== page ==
These example sentences are selected automatically from various online news sources to reflect current usage of the word 'exercise.' Views expressed in the examples do not represent the opinion of Merriam-Webster or its editors. Send us feedback.

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First Known Use of exercise

Noun

14th century, in the meaning defined at sense 1a

Verb

14th century, in the meaning defined at transitive sense 1a

History and Etymology for exercise

Noun

Middle English, from Anglo-French exercice, from Latin exercitium, from exercitare to train, exercise, frequentative of exercēre to train, occupy, from ex- + arcēre to enclose, hold off — more at ark

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Statistics for exercise

Last Updated

4 Dec 2018

Look-up Popularity

Time Traveler for exercise

The first known use of exercise was in the 14th century

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More Definitions for exercise

exercise

noun

English Language Learners Definition of exercise

 (Entry 1 of 2)

: physical activity that is done in order to become stronger and healthier

: a particular movement or series of movements done to become stronger and healthier

: something that is done or practiced to develop a particular skill

exercise

verb

English Language Learners Definition of exercise (Entry 2 of 2)

: to do physical activities in order to make yourself stronger and healthier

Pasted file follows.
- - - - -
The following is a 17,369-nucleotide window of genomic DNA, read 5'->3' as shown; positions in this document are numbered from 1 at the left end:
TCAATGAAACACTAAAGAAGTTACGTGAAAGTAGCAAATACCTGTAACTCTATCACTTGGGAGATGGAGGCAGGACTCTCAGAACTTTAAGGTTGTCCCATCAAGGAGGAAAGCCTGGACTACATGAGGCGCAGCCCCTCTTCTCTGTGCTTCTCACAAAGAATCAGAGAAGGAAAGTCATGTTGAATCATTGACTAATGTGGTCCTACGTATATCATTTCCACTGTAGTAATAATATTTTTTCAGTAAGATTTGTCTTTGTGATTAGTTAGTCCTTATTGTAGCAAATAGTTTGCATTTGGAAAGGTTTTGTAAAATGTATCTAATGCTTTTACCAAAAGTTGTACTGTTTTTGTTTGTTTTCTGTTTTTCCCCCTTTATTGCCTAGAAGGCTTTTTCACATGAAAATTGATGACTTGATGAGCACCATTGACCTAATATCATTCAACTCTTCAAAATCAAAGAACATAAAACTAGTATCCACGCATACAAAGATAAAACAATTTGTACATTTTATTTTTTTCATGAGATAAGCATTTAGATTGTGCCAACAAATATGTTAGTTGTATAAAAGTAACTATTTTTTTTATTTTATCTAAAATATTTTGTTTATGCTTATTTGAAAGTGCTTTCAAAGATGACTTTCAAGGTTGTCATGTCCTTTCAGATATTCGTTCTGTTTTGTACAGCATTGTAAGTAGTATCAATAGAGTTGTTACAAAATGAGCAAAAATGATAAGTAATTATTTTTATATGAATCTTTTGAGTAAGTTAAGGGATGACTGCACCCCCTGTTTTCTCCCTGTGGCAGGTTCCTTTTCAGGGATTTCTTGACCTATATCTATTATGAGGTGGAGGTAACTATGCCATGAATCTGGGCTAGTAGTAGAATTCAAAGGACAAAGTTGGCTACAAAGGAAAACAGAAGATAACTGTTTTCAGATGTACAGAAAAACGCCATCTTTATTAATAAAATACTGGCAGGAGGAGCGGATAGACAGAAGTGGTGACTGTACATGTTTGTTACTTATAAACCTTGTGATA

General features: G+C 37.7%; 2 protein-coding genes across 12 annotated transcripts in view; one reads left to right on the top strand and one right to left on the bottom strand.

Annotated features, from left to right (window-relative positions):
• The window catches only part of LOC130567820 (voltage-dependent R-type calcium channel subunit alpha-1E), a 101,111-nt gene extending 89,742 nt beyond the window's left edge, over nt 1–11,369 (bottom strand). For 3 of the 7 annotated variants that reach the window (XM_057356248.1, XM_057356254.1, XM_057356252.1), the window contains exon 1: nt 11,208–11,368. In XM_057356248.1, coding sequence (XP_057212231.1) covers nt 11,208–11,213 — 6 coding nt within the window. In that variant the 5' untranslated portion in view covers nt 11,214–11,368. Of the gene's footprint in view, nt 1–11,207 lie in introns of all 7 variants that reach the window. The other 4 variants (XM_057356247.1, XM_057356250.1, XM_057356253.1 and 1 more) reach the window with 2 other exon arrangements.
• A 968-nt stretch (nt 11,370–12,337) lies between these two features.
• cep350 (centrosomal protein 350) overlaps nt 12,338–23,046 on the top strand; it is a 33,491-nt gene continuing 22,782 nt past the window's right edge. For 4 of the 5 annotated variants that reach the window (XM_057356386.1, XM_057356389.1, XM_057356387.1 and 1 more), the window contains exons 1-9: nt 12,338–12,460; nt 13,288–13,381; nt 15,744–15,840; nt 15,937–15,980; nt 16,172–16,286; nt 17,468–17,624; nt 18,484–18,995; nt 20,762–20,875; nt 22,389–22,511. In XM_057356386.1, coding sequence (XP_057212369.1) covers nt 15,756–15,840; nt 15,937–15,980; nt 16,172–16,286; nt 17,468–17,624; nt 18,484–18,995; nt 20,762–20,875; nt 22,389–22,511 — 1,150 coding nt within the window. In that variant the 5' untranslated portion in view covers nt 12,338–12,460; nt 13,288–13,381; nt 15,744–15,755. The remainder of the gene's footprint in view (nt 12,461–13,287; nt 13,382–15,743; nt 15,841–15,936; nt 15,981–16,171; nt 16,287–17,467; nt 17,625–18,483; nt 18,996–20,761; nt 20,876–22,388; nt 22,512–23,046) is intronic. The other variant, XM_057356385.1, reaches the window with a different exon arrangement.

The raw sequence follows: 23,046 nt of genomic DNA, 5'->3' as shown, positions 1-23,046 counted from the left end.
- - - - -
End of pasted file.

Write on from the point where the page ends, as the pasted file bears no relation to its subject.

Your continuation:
: to use (a body part) again and again in order to make it stronger

: to cause (an animal) to walk, run, etc., : to give exercise to (an animal)

exercise

noun
ex·​er·​cise | \ˈek-sər-ˌsīz \

Kids Definition of exercise

 (Entry 1 of 2)

1 : the act of putting into use, action, or practice the exercise of patience

2 : bodily activity for the sake of improving physical fitness

3 : a school lesson or other task performed to develop skill : practice work : drill math exercises

4 exercises plural : a program of songs, speeches, and announcements of awards and honors graduation exercises

exercise

verb
exercised; exercising

Kids Definition of exercise (Entry 2 of 2)

1 : to put into use : exert He's exercising his authority.

2 : to take part in bodily activity for the sake of improving physical fitness

3 : to use again and again to train or develop exercise a muscle

exercise

noun
ex·​er·​cise | \ˈek-sər-ˌsīz \

Medical Definition of exercise 

(Entry 1 of 2)

1 : regular or repeated use of a faculty or bodily organ

2 : bodily exertion for the sake of developing and maintaining physical fitness

exercise

verb
exercised; exercising

Medical Definition of exercise (Entry 2 of 2)

transitive verb

1 : to use repeatedly in order to strengthen or develop (as a muscle)

2 : to put through exercises

intransitive verb

: to take exercise

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exercise

noun
ex·​er·​cise | \ˈek-sər-ˌsīz \

Legal Definition of exercise 

(Entry 1 of 2)

1 : the discharge of an official function or professional occupation

2 : the act or an instance of carrying out the terms of an agreement (as an option)

exercise

transitive verb
exercised; exercising

Legal Definition of exercise (Entry 2 of 2)

1 : to make effective in action exercising power

2 : to bring to bear exercise influence

3 : to implement the terms of (as an option)

Other Words from exercise

exercisable \ˌek-​sər-​ˈsī-​zə-​bəl, ˈek-​sər-​ˌsī-​ \ adjective